with clean dry bedding. Recognizing that it may be difficult, if not impossible
to provide this, IndyFeral has compiled a list of resources for buying or making shelters for cats.
Outside Shelter Resources
Are you looking for the shelters IndyFeral used to sell? FeralVilla is now producing and selling them.
These outdoor shelters are constructed from durable, weather-resistant,
all-wood construction. They are insulated with a non-toxic, foil-faced insulation that reflects their body heat. The bottom parts are made from rot & insect resistant
wood and may rest directly on the soil. The roof comes off for easy cleaning.
That cleaning would consist of removing old bedding material or other debris
and putting in fresh bedding.
Electric heating pad and heated water bowls: Make sure they are rated for outdoor use
If you have an outlet handy, you can safely provide some extra warmth for the cats with an outdoor rated electric heating pad and keep their water from freezing by using an electric heated water bowl. These products can be found in many pet supply stores or online through Amazon or other online retailers:
If you donít have access to an electrical outlet for the cats consider a "SnuggleSafe" thermal disc. It is a plastic disc with a special thermal compound inside that stays warm for hours when heated in a microwave for 5-7 minutes. Wrapped in a cloth the cats canít open, the disk is a great way to provide warmth. They are also often available at pet supply stores or through Amazon:
Simple Feeding Station Ideas
A piece of plywood leaning against a wall can provide a sheltered area for feeding cats. It is cheap, easy, inconspicuous, and can be moved or taken down when not needed.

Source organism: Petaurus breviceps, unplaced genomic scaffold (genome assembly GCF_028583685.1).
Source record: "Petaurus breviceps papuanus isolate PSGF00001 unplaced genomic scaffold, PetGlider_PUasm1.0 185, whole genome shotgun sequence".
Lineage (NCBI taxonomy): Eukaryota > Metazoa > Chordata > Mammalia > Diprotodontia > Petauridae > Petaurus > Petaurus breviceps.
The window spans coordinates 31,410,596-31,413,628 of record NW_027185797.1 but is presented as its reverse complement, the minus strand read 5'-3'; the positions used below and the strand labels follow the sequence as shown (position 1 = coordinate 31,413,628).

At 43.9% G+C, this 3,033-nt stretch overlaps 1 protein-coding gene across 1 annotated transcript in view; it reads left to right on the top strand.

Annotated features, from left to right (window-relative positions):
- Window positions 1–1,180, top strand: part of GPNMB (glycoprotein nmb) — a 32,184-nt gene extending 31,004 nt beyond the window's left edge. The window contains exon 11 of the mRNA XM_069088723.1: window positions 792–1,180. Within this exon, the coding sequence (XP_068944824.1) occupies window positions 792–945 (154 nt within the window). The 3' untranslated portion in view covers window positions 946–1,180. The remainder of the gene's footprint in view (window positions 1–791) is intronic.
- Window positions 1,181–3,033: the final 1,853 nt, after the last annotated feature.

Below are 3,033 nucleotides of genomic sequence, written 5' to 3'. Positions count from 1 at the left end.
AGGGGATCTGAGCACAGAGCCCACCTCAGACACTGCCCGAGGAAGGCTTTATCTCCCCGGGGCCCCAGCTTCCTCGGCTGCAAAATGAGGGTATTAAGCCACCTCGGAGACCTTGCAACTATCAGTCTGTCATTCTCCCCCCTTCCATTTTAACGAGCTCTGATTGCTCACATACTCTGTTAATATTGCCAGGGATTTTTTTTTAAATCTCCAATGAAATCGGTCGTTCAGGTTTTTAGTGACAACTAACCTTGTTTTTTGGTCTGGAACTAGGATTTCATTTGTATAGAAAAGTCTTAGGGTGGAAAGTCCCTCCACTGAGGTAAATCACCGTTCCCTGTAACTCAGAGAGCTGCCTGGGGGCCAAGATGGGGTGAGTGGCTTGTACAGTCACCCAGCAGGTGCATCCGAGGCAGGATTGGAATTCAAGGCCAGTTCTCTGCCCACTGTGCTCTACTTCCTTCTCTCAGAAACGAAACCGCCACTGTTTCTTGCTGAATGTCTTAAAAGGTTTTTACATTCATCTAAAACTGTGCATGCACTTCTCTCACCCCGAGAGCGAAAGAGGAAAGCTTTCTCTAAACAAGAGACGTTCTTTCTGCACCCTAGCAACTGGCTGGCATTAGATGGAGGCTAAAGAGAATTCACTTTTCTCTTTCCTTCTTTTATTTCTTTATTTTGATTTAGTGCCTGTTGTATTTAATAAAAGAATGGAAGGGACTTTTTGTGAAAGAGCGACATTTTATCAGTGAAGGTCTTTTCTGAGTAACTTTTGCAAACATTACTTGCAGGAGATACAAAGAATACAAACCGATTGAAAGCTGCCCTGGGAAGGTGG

LEFT: An unused igloo-style or other plastic doghouse can make a good feeding station for cats. If you do not have one, they can often be found at garage sales for much less than the price of buying new.
RIGHT: A large plastic tote can be converted into a feeding station easily by cutting a large opening in the side. The food can be tucked around towards either end, keeping it well sheltered and allowing multiple cats to feed at the same time.
LEFT: A simple wooden feeding station can be built by anyone with basic wood-working skills. This example, built by Habitat for Dogmanity through the "Habitat for Catmanity" program, is open on one side, has an overhanging slanted roof to draw rain away from the opening, is deep enough to hold cats and food dishes, and is slightly raised off the ground.
RIGHT: Another wooden feeding station design, this example is open on all sides, which offers less protection from the elements but allows more cats to feed at one time.
BELOW: More ideas for simple, quick feeding stations.
Other types of shelters and feeding stations you can build or buy
Indianapolis Area Pet Food Pantry Resources
Indianapolis Pet Food Pantry, 456 Holmes Ave, Indpls. IN 46222. The pantry is open for dog/ cat owners and colony caretakers every 1st and 3rd Saturday of the month from Noon-4:00 pm. Animals must be spayed or neutered. Operated by FIDO, www.fidoindy.org, call 221-1314.